Karrah Johnstone '11

Speaking Up
Don’t let graduating Senior Karrah Johnston fool you. Underlying her gentle disposition are a number strong political convictions that she won’t hesitate to fight for—all in the name of community improvement and social progress.

Karrah grew up in Des Moines, Iowa—a place that echoes some of Vermont’s cozy little charms: a friendly atmosphere, progressive culture, and plenty of rural surroundings. Naturally, GMC didn’t feel to far from home. Karrah made her mark within the Environmental Studies program, which she complemented with a policy concentration and a minor in economics.

A member of the pre-law program as well, Karrah developed an interest in community organizing and how to make socio-environmental policies better at the local level. All of her lessons in policy seemed to come full circle when she decided to intern with the Iowa Citizens for Community Improvement (CCI) last summer and explore an alternative way of influencing policy that grounded itself in demonstrations and town hall disturbances rather than arduous courtroom battles.

“When I think of law, I think of it being civilized, having structure… but that’s not always the best way to go about making change,” Karrah says with a grin.

CCI is a political activist group that undertook a number of projects that ranged from combating factory farming, predatory lending, and immigration issues. “When I was looking for internships, they really appealed to me. They were this non-profit group who cared about the things I care about,” Karrah says.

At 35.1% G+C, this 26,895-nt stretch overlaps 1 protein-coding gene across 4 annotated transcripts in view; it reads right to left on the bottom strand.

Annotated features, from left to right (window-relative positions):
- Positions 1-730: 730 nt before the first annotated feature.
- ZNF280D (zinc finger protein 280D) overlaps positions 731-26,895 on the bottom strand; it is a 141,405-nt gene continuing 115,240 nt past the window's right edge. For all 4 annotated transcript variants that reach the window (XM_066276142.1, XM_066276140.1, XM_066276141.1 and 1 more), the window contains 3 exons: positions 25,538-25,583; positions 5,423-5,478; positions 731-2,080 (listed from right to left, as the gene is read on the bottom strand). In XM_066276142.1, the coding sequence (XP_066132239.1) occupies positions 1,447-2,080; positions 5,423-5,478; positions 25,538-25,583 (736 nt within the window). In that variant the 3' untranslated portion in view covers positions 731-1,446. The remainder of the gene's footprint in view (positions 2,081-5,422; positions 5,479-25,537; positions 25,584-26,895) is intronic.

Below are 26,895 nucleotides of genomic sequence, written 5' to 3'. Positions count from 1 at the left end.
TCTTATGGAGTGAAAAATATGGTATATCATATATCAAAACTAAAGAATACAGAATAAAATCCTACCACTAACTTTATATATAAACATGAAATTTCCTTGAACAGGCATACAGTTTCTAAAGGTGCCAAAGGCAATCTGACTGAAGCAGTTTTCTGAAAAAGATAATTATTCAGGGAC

Karrah spent most of her time working on a campaign that aimed to shut down a 5,000-head hog factory farm. CCI canvassed neighboring communities and informed them of what was going on just down the road. “It was great to see people who would have never been involved in something like this start to become motivated,” Karrah says. Thanks to the work of CCI, county officials discontinued the factory farm and the Department of Natural Resources halted the farm’s efforts to appeal the decision.

Other highlights included protesting the construction of a detention center for illegal immigrants in Des Moines, pressuring their local representatives to protect Social Security and Medicaid during the recent debt ceiling debate, and even finding a bit of national recognition.

CCI attended the Iowa Straw Poll, a well-noted mock poll for potential Presidential Republican nominees. During Presidential hopeful Mitt Romney’s speech, CCI spoke out and challenged him on the taxing corporations. Romney’s now-famous reply was simply: “Corporations are people, my friend.” Ever since, there has been extensive coverage in the national press, t-shirts, and—perhaps most importantly—more scrutiny of a particularly elusive candidate.

Reflecting on her summer, Karrah says that she’s leaned a great deal about how to speak up on behalf of her values. “CCI is all about being up front and in the faces of the people in power’s faces. That’s something that’s been really driven into me,” she says. Even though her adventurous summer is over, Karrah has no intention of letting her political projects fall by the wayside.

Karrah and her advisor, Paul Hancock (economics), will be undertaking a study of migrant labor to present at a panel at St. Francis College in Brooklyn in early October. In addition to the fun she hopes to have working with one of her professors “in his element,” Karrah is also grateful to have another platform by which she’ll be able to continue her ever-growing campaign to make her voice heard.


By Chad Skiles ‘12

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